Headmaster of Pocklington School

Pocklington School headteacher Mark Ronan.
Pocklington School headteacher Mark Ronan.

This may be the time of year when spirits lift at the prospect of summer, but for those taking their GCSE and A Level exams, those carefree days seem a long time away indeed.

The challenge for them, and for many parents, is getting through the next few weeks.

Applying knowledge and rehearsing the exam process is as valuable as revising. Also, tackle the topics or subjects you find the hardest.

Applying knowledge and rehearsing the exam process is as valuable as revising. Also, tackle the topics or subjects you find the hardest.

I think the first point to stress here is that they will get through it; this time will pass and, no matter how they perform, exams are just one of many opportunities youngsters will have to make their mark in life.

Exams assess only one aspect of a young person’s talent. Their creative or sporting prowess, or their positive, can-do attitude, might well take them further in life.

How you treat other people matters more than your exam results.

That’s not to say GCSEs and A Levels are not important. Of course, the ideal is to get as many high grades as possible, and a raft of good exam results undoubtedly opens many doors.

As adults, the best way we can help youngsters during exam time is to remind them it is “OK not to be the best”, as long as we do our personal best. Also, make time to listen.

Whether they want to use you as a sounding board - or just to sound off – remaining calm and supportive is the best approach.

Don’t add to the pressure. You’ll be more useful if you make yourself available to test (although some students don’t welcome this!), and provide healthy drinks and snacks. Remember the way you revised might not work for them.

Give them the space to work out their own preferred method. Encourage some down time, too!

For students taking exams over the next few weeks, my advice to is to stay calm and be realistic about what you can achieve. And that’s a lot, incidentally: the amount of effort it takes to get from a fail to a pass is often far less than to move from a pass to outstanding, so don’t ever give up.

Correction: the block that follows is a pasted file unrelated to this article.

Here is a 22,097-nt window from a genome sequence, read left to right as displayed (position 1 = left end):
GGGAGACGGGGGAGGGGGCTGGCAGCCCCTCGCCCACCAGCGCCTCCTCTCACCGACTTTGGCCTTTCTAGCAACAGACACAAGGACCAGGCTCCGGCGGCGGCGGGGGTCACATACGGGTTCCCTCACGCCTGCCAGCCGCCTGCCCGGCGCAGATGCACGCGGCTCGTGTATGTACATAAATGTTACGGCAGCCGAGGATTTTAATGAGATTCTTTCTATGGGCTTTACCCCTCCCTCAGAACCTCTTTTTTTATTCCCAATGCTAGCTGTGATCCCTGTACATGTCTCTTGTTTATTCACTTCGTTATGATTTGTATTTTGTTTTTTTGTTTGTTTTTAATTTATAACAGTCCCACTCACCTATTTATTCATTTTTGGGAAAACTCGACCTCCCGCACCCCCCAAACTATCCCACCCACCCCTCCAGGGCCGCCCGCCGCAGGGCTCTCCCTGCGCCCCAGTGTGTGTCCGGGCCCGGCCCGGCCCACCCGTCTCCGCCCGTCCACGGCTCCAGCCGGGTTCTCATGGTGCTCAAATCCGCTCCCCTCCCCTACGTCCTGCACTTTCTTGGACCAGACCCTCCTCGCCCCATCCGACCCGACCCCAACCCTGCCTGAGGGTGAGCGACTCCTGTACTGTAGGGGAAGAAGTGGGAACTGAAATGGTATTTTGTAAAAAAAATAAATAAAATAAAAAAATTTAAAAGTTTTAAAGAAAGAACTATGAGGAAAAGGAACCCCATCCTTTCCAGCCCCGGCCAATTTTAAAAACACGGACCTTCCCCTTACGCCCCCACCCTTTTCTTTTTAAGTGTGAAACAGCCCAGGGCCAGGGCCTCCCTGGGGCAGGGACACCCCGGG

You cannot revise what you do not understand! It’s never too late to remedy this so if there’s a topic or concept you haven’t grasped, ask someone to explain it.

Applying knowledge and rehearsing the exam process is as valuable as revising.

Do lots of practice papers, and either mark them yourself or ask someone to mark them and give feedback.

You’ll become familiar with the type of questions, the answers they’re looking for, and the best pace to work your way through the exam paper.

Tackle the topics or subjects you find the hardest, rather than gravitating towards safe ground.

Don’t be afraid to revise your exam timetable – or even start one.

Work out what you need to do, then work backwards from the exam date, breaking each subject down into bite-sized chunks.

Remember to be realistic and factor in breaks.

Check your exam timetable is accurate and make sure you arrive in plenty of time.

Don’t talk about what you have revised/not revised with friends outside exam room because this causes unnecessary stress.

Remember a certain amount of anxiety is necessary if we are to perform well in exams: it creates the adrenalin which sharpens our senses and drives us on. Simple, short Mindfulness exercises (try Google) can be very calming. Good luck – and do you best!